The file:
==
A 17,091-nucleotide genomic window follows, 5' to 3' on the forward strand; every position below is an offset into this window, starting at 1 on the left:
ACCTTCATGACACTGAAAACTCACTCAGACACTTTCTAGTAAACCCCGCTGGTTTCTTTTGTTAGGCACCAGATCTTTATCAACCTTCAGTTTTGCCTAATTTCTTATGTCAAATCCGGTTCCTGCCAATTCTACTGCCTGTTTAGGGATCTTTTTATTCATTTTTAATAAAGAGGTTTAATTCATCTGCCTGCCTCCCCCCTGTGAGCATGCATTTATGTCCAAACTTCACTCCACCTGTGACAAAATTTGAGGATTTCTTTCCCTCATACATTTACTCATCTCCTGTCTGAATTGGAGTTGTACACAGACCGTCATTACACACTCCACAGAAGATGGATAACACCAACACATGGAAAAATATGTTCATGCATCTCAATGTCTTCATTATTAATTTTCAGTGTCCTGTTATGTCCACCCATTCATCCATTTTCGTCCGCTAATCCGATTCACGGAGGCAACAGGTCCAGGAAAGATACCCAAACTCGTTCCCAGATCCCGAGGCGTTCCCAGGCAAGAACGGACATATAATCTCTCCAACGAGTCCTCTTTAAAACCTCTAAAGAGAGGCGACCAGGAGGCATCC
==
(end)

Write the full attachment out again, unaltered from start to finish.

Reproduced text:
A 17,091-nucleotide genomic window follows, 5' to 3' on the forward strand; every position below is an offset into this window, starting at 1 on the left:
ACCTTCATGACACTGAAAACTCACTCAGACACTTTCTAGTAAACCCCGCTGGTTTCTTTTGTTAGGCACCAGATCTTTATCAACCTTCAGTTTTGCCTAATTTCTTATGTCAAATCCGGTTCCTGCCAATTCTACTGCCTGTTTAGGGATCTTTTTATTCATTTTTAATAAAGAGGTTTAATTCATCTGCCTGCCTCCCCCCTGTGAGCATGCATTTATGTCCAAACTTCACTCCACCTGTGACAAAATTTGAGGATTTCTTTCCCTCATACATTTACTCATCTCCTGTCTGAATTGGAGTTGTACACAGACCGTCATTACACACTCCACAGAAGATGGATAACACCAACACATGGAAAAATATGTTCATGCATCTCAATGTCTTCATTATTAATTTTCAGTGTCCTGTTATGTCCACCCATTCATCCATTTTCGTCCGCTAATCCGATTCACGGAGGCAACAGGTCCAGGAAAGATACCCAAACTCGTTCCCAGATCCCGAGGCGTTCCCAGGCAAGAACGGACATATAATCTCTCCAACGAGTCCTCTTTAAAACCTCTAAAGAGAGGCGACCAGGAGGCATCC